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Quiet Quitting is it a real thing?

Ok so let 's be honest here! We've all quietly quit before. This isn't some new phenomena, where everyone has suddenly said "to hell with it, I'm out". We've all sat at our desk or in our cubicle and said I don't want to do this anymore, I'm tired, I'm never recognized for anything It's simply too much work etc, etc. It is estimated that over 50% of U.S. workers have quietly quit at some point in their careers. No matter the reason, we've all said it. Now here's the thing, What do we do about it after we've said it? Too many times, I've heard co-workers say, I'm leaving or #$%^ this job but a few weeks later they're still there and even a few years later still there saying the same thing.

So why aren't they leaving? Well to be perfectly honest, it's mainly preparation. See we can say, that we want to leave but in order to leave we have we have to research what's actually out there? Job searching takes days, weeks, and sometimes months to find the right position. Think about all that you need/want to find a new position or job. The salary for most of us is the main requirement for a new position, it's the lifeline of our finances. Finding a new position, paying the same amount or more can be the equivalent of finding a needle in a haystack most times. Location, hours, benefits, telework, are just as important as salary and must definitely be addressed when searching for a new position. All of this takes time, it takes researching, it takes opportunity and in most cases it simply becomes overwhelming.

So if you're going to "Quietly Quit" here's how you do it:

1) Preparation is always on going! You should always prepare yourself for the possibility of a new position. Ask yourself, when's the last time you looked at your resume? When's the last time you updated it with your current responsibilities? If it's been awhile, and it most definitely shouldn't be. Get to work!! Your resume should always be kept up to date. Keeping the resume valid, doesn't mean that you're always on the hunt for a new position, it's just being prepared. If an opportunity arose, either at your current location or otherwise, you would be able to apply without hesitation. Job searching is always on-going as well. If you aren't active looking, you should always look passively. That simply means you casually search for new positions from time to time. These may be positions within your current place of employment or elsewhere, you never know when new opportunities may arise. In addition, networking should continue regardless of your situation. It is never a bad thing to make new acquaintances remember networking offers much much more than just employment opportunities.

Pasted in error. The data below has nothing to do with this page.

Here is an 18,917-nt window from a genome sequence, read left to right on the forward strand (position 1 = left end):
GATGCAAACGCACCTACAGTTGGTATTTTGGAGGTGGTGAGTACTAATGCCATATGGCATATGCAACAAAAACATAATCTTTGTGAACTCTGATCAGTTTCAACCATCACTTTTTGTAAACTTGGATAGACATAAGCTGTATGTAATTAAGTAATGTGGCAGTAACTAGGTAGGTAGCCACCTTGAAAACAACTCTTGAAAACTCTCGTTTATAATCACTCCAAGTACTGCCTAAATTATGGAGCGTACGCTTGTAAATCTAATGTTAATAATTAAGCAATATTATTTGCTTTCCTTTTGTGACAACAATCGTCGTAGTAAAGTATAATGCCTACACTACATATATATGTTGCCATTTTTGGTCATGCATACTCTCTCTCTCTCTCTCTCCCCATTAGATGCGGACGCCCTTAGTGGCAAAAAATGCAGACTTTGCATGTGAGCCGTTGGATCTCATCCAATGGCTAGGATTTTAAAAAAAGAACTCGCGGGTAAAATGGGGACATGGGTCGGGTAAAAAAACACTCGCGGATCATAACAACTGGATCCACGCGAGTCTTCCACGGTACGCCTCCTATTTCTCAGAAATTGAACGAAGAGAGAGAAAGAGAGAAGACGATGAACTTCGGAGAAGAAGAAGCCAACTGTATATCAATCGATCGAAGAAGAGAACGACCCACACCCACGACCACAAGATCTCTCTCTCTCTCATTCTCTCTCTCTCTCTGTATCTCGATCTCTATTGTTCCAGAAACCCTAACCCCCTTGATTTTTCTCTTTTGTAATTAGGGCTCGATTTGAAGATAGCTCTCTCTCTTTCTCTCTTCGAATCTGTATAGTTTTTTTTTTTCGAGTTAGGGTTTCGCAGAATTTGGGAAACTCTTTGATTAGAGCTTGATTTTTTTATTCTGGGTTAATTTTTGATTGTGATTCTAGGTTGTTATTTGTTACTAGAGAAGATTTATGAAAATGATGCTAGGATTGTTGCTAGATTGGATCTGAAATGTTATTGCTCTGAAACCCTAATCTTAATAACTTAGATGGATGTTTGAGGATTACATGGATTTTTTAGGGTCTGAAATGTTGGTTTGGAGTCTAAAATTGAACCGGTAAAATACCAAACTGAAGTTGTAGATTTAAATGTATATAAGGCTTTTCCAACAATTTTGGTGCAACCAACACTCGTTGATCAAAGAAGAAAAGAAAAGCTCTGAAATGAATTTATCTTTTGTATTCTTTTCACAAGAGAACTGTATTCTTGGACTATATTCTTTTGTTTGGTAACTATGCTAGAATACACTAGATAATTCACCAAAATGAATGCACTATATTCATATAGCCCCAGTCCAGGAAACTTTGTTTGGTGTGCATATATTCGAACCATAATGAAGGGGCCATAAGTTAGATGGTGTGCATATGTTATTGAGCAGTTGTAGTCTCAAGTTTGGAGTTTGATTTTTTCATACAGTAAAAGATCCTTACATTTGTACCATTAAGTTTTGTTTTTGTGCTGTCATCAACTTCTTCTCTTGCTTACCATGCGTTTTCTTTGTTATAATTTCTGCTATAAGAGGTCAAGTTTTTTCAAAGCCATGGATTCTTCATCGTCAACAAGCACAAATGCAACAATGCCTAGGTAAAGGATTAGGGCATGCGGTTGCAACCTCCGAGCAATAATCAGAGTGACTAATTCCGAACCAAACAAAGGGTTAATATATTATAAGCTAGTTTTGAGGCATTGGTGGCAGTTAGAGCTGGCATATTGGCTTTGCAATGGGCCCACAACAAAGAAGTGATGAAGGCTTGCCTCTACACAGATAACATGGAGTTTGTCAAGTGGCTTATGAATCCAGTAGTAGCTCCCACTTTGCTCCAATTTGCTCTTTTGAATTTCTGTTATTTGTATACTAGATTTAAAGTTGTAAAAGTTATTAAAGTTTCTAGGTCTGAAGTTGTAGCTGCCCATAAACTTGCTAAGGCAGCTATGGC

2) Have a conversation! If you haven't had a conversation with management, then you definitely want to start here! Managers aren't mind readers, they don't know that you're unhappy, unless you have a conversation. Now listen, that doesn't mean that you go into their office and unload on them, remember things have to be handled with grace and restraint. However, you should schedule a meeting and simply explain your issue. Perhaps, your manager hadn't realized that your workload was too heavy, perhaps they assumed because you never said otherwise that you were ok. Maybe they don't know, that you want to be promoted or at least groomed for a promotion. Either way, a conversation will do one of two things: Confirm your decision or Change your mind! Be prepared for either!

All in all, "Quiet Quitting" is here to stay! Always has been and always will be. However, its how you choose to address your situation is what makes the difference. You can stay prepared and if/when you make the proclamation that you've had enough, you're ready to hit the pavement or the keyboard and find your next position or failure to do so and you will find yourself overwhelmed by having to now undertake it all!

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